Kidney transplantation on prosthetic vascular grafts was described first by Sterioff in 1974 , although it is not a frequent procedure nowadays according to case series (0.2–1.7% of renal transplants) [2, 3].
The etiology of vascular graft thrombosis may be related to progressive fibrosis and development of stenosis or aneurysms at the site of implantation which could eventually lead to abnormal vascularization [2–4].
Clinically, the presence of coldness and/or lower limb pain with no peripheral pulses in patients with ABFB suggests a thrombosis of the bypass graft. In our patient, the coexistence of reduced urine output pointed out that the perfusion of the kidney graft could also be compromised.
Peripheral arterial occlusions are usually associated with increased leukocyte count and increased serum levels of lactate dehydrogenase , although our patient had normal values. It has been reported that, in the setting of renal artery thrombosis, there may be a great variability in laboratory values depending on the number and size of segmental arteries affected, the intensity of ischemic injury, the time of development, and the presence of collateral circulation. As expected, thrombosis of the main renal artery in patients with only one functioning kidney is associated with impaired renal function. However, urinary parameters may vary depending on the stage of arterial occlusion [5, 6].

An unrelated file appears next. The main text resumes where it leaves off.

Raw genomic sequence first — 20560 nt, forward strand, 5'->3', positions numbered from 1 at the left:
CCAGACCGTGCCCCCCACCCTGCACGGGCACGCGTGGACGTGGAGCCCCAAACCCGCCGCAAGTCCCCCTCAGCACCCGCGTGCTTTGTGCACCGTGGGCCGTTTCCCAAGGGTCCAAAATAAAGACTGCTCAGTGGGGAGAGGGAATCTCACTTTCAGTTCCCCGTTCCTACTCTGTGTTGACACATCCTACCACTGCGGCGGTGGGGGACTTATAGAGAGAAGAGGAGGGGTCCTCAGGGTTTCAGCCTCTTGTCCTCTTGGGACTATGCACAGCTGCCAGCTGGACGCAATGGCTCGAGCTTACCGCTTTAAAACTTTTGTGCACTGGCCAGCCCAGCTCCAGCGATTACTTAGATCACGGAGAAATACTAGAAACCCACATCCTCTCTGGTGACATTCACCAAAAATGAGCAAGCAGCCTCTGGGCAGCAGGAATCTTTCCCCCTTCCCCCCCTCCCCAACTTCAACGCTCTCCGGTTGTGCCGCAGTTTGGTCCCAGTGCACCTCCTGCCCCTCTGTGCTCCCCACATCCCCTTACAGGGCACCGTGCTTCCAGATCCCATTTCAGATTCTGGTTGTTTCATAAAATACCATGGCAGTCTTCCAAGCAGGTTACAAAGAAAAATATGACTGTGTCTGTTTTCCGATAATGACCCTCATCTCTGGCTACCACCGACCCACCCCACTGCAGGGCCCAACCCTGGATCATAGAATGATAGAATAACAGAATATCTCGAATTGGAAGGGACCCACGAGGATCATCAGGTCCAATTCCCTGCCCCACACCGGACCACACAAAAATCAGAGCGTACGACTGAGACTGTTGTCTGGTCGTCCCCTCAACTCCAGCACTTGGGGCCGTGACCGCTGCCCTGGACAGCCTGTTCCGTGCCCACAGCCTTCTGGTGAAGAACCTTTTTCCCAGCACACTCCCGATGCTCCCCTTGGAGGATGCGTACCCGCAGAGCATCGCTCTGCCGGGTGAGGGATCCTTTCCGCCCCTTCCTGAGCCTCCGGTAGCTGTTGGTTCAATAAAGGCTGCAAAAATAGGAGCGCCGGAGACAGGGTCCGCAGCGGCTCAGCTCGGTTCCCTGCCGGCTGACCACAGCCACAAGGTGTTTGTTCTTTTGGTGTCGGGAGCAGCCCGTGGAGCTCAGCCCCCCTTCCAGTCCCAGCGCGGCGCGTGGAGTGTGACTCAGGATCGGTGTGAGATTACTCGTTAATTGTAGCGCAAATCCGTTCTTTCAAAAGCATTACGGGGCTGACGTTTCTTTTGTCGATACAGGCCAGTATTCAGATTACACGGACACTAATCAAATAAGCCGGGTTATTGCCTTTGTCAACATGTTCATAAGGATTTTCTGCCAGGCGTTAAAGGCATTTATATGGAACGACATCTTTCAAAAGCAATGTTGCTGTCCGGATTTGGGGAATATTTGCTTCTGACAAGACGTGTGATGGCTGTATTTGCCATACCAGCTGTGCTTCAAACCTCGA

In our case, the patient had severe renal impairment and oliguria at presentation, but retrograde filling of the distal vascular graft permitted a partial perfusion of the transplanted kidney. This was probably the result of a high blood pressure in collateral arteries and relatively low intra-arterial resistance in renal graft with respect to the limb, and we believe that this phenomenon played a pivotal role in the allograft viability.
Finally, early recognition and initiation of thrombolytic therapy restore the circulation. We initiated therapy with rtPA due to the low side-effect profile and ease of use. Moreover, it is less aggressive than surgical thrombectomy, and it is associated with a lower average length of stay in hospital [7–9].
In conclusion, thrombosis of an ABFB with an implanted kidney allograft may not result in graft loss if early diagnosed and treated. The presence of collateral circulation together with retrograde filling of the vascular prosthesis played an important role in maintaining the viability of the organ.
The authors declare that there is no conflict of interests regarding the publication of this paper.